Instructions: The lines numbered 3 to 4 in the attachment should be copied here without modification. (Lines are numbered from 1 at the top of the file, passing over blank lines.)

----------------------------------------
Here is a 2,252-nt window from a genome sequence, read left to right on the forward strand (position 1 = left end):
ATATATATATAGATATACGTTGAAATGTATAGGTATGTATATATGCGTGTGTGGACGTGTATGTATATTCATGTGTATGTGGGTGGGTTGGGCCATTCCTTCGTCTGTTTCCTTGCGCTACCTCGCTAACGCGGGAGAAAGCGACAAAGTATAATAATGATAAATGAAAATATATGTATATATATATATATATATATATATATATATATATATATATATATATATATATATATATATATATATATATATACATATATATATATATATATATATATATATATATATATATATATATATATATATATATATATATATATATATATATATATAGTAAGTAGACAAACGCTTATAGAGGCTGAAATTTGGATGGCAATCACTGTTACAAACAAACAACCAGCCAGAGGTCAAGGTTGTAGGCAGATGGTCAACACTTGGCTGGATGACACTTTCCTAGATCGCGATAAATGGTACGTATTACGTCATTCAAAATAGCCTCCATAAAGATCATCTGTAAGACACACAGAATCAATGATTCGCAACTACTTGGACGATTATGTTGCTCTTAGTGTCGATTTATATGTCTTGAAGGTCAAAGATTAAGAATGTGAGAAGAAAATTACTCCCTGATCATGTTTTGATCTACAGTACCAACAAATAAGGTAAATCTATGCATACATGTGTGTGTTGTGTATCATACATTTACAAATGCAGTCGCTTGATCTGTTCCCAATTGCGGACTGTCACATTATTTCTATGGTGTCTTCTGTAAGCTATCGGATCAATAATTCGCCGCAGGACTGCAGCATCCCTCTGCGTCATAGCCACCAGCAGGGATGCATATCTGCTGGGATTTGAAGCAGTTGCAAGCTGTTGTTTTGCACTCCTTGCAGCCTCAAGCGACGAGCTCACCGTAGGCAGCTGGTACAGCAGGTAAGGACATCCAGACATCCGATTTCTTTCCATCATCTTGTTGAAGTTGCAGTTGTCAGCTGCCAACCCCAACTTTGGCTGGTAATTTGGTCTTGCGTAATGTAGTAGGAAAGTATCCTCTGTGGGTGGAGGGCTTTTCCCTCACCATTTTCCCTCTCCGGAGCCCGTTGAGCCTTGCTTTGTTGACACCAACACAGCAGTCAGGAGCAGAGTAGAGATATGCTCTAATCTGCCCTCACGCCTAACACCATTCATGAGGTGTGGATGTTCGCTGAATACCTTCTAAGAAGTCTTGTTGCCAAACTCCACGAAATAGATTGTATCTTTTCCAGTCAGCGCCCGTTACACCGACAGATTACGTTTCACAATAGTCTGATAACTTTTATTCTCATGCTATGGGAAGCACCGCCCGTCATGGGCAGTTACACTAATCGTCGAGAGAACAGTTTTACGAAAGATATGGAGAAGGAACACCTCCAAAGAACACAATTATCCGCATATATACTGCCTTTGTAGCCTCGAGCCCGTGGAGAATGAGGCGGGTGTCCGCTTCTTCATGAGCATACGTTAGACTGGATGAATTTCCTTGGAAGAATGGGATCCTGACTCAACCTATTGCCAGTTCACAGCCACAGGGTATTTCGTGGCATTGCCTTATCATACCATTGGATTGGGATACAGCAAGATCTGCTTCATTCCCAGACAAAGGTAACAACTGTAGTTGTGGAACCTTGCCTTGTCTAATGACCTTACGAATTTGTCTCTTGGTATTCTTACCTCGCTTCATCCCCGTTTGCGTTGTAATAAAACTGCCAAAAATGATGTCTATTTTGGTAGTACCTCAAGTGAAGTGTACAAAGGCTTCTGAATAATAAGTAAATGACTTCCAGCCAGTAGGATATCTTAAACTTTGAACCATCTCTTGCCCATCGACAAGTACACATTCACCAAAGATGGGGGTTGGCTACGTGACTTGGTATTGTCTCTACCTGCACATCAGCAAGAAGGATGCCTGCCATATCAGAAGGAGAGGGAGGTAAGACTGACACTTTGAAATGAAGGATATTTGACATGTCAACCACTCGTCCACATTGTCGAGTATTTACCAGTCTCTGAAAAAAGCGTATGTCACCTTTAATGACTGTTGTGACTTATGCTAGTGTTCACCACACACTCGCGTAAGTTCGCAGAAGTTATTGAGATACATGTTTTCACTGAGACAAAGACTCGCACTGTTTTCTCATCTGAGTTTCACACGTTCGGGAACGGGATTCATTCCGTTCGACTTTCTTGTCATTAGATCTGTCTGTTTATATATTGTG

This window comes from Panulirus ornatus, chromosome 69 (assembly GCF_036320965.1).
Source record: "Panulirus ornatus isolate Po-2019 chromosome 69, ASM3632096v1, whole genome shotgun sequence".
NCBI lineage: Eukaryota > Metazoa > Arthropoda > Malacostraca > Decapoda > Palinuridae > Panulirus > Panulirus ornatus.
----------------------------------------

This window comes from Panulirus ornatus, chromosome 69 (assembly GCF_036320965.1).
Source record: "Panulirus ornatus isolate Po-2019 chromosome 69, ASM3632096v1, whole genome shotgun sequence".